Alumni at a Glance: Daniel Pawlak ʼ13
Daniel Pawlak ʼ13 fondly recalls late nights in Norton Geology with his friends sifting through sediment and analyzing thin sections. Daniel, a geology major, considers Professor Rhawn Denniston’s course, Climate Change, his favorite while at Cornell.
After he graduated, Daniel interned for the U.S. Forest Service in Alaska giving cave tours of El Capitan Cave. By 2014, he worked as a seasonal employee for the National Park Service at Oregon Caves National Monument, Grand Canyon National Park, and Mammoth Cave National Park.
Now Daniel protects and preserves Carlsbad Caverns National Park as a permanent employee—a park ranger of the National Park Service. He provides cave tours and assists in the management of the park’s’ social media pages.
“I love my career with the National Park Service because it does not feel like a job,” he says. “I found what I want to do with my life early after graduation and feel very lucky. If I had not attended Cornell I would not be where I am today.”
Daniel attributes One Course At A Time with his ability to approach problems in a logical fashion.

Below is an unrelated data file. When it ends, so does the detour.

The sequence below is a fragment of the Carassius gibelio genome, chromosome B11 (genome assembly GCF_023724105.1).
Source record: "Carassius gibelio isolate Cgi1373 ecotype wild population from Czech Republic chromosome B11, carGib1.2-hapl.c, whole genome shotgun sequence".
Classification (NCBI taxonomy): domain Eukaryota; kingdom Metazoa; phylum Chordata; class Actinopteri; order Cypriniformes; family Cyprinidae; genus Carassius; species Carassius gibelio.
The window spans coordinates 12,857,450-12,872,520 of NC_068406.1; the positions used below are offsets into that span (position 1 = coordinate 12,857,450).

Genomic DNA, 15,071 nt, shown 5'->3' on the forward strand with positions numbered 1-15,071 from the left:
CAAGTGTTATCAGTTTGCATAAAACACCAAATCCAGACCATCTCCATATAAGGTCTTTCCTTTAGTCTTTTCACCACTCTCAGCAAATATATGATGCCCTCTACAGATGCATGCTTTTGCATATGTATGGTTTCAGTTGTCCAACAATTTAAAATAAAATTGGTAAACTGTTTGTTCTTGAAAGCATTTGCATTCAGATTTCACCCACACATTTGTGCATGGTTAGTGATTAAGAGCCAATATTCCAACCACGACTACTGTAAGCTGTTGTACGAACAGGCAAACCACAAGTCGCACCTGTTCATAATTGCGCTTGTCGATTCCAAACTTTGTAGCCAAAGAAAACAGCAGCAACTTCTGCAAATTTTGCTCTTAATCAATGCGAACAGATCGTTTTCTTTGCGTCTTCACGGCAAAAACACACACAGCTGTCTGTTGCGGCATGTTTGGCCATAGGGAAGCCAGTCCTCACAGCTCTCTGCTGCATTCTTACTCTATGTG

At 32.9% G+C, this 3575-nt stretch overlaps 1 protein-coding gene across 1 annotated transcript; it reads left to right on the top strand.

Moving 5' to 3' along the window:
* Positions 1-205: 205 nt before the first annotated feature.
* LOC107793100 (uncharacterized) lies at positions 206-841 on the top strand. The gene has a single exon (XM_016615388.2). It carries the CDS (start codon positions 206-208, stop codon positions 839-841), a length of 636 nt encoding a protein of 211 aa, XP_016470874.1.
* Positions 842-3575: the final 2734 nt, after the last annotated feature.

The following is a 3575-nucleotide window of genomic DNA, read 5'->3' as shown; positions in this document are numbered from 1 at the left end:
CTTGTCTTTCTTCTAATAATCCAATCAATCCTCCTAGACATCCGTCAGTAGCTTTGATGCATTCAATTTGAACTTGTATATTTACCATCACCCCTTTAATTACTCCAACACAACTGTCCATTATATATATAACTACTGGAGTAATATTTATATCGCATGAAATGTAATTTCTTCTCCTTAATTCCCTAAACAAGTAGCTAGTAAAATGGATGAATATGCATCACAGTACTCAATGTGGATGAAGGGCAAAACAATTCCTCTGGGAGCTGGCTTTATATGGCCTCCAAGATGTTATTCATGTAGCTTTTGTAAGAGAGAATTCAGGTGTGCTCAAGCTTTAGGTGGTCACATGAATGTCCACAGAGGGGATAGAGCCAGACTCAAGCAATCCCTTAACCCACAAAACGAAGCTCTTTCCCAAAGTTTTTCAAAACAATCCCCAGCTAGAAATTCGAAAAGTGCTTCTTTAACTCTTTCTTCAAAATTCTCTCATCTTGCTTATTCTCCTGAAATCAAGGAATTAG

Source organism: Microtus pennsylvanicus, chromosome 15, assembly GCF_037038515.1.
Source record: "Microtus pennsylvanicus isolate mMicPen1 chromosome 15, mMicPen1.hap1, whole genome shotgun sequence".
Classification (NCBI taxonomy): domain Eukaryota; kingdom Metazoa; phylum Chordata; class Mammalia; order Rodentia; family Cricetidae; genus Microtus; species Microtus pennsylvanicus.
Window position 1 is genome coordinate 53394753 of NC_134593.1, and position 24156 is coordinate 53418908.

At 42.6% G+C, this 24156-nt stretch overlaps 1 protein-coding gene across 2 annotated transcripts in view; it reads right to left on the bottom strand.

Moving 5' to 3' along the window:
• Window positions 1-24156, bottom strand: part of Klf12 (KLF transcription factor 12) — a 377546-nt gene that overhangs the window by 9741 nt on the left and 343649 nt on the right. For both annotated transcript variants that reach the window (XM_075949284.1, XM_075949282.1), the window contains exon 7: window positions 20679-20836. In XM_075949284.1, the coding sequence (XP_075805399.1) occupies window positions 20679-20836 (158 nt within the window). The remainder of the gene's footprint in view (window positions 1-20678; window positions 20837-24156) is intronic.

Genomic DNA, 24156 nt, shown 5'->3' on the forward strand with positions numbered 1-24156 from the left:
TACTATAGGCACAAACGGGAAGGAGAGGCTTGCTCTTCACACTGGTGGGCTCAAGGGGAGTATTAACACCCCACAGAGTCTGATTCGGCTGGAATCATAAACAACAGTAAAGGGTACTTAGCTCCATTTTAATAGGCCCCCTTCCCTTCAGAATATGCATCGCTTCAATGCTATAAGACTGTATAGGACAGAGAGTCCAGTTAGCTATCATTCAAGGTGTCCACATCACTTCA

“I now have the ability to calmly break down a scenario and see what steps need to be taken in order for the problem or task at hand to be completed,” he says.
Daniel’s expertise includes some impressive emergency credentials.
“I am very proud to say I have been a wilderness first responder since 2014, an emergency medical responder since 2018, part of two search and rescue teams at two different national parks, and now have a specific skill set for horizontal and vertical cave rescue,” Daniel says. “These credentials have helped me on the job immensely. I have treated and stabilized countless people who have had serious injuries while visiting their public lands. I have found these particular skills to be invaluable.”
We asked Daniel what advice he has for incoming students:
“Prepare yourself for four hard years of study,” he says. “These next four years will be some of the best years of your life and your reward is that you will be set up for success after Cornell.”